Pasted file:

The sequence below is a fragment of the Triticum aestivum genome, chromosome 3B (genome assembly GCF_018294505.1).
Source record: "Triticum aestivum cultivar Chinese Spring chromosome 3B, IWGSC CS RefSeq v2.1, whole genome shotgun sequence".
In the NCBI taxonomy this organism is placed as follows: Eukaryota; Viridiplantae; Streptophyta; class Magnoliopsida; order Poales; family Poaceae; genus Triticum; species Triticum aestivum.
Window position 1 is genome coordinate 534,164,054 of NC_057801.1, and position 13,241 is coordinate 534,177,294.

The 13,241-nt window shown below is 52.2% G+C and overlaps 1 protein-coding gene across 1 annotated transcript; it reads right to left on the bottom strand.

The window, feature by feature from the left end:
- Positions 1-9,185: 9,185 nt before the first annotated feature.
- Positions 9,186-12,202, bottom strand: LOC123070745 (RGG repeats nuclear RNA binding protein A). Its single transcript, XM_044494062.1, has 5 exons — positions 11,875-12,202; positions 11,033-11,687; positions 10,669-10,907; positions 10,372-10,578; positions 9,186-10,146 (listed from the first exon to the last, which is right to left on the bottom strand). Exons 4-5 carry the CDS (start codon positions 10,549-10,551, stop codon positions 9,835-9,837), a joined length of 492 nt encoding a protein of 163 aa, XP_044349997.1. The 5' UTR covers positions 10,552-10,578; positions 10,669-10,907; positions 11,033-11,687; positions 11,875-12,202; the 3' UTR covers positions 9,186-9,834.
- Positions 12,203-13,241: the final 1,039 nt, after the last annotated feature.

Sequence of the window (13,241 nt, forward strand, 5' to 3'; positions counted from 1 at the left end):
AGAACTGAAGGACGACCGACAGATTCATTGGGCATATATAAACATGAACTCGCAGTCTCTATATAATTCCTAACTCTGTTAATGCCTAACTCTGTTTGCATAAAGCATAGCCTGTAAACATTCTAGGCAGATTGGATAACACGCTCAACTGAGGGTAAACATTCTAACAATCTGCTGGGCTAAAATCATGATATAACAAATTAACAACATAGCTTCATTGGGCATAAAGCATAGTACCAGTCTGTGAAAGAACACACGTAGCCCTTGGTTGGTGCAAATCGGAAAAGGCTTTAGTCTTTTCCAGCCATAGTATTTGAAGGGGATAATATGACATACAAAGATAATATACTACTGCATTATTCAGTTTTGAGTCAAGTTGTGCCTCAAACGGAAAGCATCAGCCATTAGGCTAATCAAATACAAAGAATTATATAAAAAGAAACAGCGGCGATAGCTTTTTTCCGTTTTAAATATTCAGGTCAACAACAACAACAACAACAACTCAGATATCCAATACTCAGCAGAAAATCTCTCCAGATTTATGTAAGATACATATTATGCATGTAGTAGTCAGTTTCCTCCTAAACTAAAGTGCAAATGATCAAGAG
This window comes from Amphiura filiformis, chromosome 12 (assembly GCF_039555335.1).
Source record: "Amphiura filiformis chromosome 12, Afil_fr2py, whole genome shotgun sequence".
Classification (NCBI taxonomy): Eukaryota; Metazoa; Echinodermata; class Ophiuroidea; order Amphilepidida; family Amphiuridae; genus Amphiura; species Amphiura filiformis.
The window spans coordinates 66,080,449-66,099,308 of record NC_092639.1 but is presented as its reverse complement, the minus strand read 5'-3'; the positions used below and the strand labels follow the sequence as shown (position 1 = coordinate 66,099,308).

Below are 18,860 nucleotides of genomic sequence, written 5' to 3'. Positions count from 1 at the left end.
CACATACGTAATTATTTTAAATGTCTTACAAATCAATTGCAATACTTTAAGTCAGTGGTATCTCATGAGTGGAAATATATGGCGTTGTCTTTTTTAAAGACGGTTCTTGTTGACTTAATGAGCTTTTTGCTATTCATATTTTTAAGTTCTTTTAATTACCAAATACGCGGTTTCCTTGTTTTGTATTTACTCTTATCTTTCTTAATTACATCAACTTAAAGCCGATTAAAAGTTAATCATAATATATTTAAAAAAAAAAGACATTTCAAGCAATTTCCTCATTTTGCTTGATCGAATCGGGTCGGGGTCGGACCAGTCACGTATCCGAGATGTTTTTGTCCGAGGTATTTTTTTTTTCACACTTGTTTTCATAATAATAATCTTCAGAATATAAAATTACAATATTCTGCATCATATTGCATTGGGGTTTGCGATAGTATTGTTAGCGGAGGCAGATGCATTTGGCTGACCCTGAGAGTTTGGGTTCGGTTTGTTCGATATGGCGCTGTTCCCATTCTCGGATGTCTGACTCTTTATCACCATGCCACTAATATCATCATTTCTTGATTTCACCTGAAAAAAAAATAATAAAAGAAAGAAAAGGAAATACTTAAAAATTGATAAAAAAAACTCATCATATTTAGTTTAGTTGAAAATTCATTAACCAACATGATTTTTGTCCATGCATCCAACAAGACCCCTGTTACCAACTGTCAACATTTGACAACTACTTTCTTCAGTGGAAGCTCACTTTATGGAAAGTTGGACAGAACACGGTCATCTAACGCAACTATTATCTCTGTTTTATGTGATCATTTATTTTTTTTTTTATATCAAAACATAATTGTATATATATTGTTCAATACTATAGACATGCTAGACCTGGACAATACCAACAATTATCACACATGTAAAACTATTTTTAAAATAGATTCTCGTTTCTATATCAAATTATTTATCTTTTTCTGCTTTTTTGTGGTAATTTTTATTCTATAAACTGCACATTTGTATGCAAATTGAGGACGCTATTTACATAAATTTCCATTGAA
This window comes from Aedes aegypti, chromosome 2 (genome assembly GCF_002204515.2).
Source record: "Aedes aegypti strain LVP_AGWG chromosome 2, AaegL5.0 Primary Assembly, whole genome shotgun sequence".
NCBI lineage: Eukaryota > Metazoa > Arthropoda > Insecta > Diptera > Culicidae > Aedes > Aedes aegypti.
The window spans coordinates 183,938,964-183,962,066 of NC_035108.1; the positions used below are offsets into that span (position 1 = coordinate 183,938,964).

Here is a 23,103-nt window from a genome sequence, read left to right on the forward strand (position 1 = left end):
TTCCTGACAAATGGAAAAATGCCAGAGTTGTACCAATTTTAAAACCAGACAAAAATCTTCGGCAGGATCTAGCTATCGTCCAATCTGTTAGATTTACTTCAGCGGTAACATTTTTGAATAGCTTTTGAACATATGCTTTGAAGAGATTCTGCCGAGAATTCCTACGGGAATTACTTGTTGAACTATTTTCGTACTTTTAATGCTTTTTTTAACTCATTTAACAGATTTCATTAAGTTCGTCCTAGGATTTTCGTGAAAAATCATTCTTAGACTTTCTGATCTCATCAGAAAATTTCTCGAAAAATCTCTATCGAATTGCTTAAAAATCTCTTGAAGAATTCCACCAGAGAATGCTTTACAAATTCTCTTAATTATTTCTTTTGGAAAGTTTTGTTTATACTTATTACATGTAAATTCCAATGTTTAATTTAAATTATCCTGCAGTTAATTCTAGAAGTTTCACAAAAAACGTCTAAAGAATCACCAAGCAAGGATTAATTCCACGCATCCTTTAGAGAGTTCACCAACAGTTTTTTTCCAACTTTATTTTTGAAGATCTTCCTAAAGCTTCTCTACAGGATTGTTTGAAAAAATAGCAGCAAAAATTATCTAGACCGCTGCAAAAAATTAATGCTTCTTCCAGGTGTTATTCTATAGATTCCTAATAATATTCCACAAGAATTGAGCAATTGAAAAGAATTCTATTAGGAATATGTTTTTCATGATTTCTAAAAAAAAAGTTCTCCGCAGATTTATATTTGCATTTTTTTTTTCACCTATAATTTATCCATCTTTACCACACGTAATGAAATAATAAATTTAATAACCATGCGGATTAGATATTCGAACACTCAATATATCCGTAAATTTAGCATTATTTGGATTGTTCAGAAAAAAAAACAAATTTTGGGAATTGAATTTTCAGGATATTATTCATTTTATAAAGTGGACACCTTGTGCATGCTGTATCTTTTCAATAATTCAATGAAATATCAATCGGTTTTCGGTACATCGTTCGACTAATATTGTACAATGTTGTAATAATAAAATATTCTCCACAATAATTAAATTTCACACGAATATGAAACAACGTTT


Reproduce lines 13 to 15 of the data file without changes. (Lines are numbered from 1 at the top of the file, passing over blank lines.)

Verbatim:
Source record: "Amphiura filiformis chromosome 12, Afil_fr2py, whole genome shotgun sequence".
Classification (NCBI taxonomy): Eukaryota; Metazoa; Echinodermata; class Ophiuroidea; order Amphilepidida; family Amphiuridae; genus Amphiura; species Amphiura filiformis.
The window spans coordinates 66,080,449-66,099,308 of record NC_092639.1 but is presented as its reverse complement, the minus strand read 5'-3'; the positions used below and the strand labels follow the sequence as shown (position 1 = coordinate 66,099,308).